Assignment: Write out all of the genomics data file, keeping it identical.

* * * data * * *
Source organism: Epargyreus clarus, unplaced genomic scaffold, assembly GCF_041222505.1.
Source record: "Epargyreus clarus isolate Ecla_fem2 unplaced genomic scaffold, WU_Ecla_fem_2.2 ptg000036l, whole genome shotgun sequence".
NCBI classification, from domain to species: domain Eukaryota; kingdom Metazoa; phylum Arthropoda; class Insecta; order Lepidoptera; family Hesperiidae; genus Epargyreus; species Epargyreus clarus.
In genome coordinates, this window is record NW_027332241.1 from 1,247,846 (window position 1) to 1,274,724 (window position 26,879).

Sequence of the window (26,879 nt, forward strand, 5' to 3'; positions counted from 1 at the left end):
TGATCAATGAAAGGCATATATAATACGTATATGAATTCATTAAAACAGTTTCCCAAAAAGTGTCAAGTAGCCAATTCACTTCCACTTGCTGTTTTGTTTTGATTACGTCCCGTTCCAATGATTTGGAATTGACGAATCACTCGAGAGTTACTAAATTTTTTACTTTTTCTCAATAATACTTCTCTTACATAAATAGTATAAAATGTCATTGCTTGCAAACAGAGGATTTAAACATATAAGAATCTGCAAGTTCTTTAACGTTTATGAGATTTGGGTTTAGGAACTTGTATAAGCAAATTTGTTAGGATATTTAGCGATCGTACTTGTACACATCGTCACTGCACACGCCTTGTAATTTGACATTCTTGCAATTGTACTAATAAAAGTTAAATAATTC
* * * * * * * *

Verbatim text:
Source organism: Epargyreus clarus, unplaced genomic scaffold, assembly GCF_041222505.1.
Source record: "Epargyreus clarus isolate Ecla_fem2 unplaced genomic scaffold, WU_Ecla_fem_2.2 ptg000036l, whole genome shotgun sequence".
NCBI classification, from domain to species: domain Eukaryota; kingdom Metazoa; phylum Arthropoda; class Insecta; order Lepidoptera; family Hesperiidae; genus Epargyreus; species Epargyreus clarus.
In genome coordinates, this window is record NW_027332241.1 from 1,247,846 (window position 1) to 1,274,724 (window position 26,879).

Sequence of the window (26,879 nt, forward strand, 5' to 3'; positions counted from 1 at the left end):
TGATCAATGAAAGGCATATATAATACGTATATGAATTCATTAAAACAGTTTCCCAAAAAGTGTCAAGTAGCCAATTCACTTCCACTTGCTGTTTTGTTTTGATTACGTCCCGTTCCAATGATTTGGAATTGACGAATCACTCGAGAGTTACTAAATTTTTTACTTTTTCTCAATAATACTTCTCTTACATAAATAGTATAAAATGTCATTGCTTGCAAACAGAGGATTTAAACATATAAGAATCTGCAAGTTCTTTAACGTTTATGAGATTTGGGTTTAGGAACTTGTATAAGCAAATTTGTTAGGATATTTAGCGATCGTACTTGTACACATCGTCACTGCACACGCCTTGTAATTTGACATTCTTGCAATTGTACTAATAAAAGTTAAATAATTC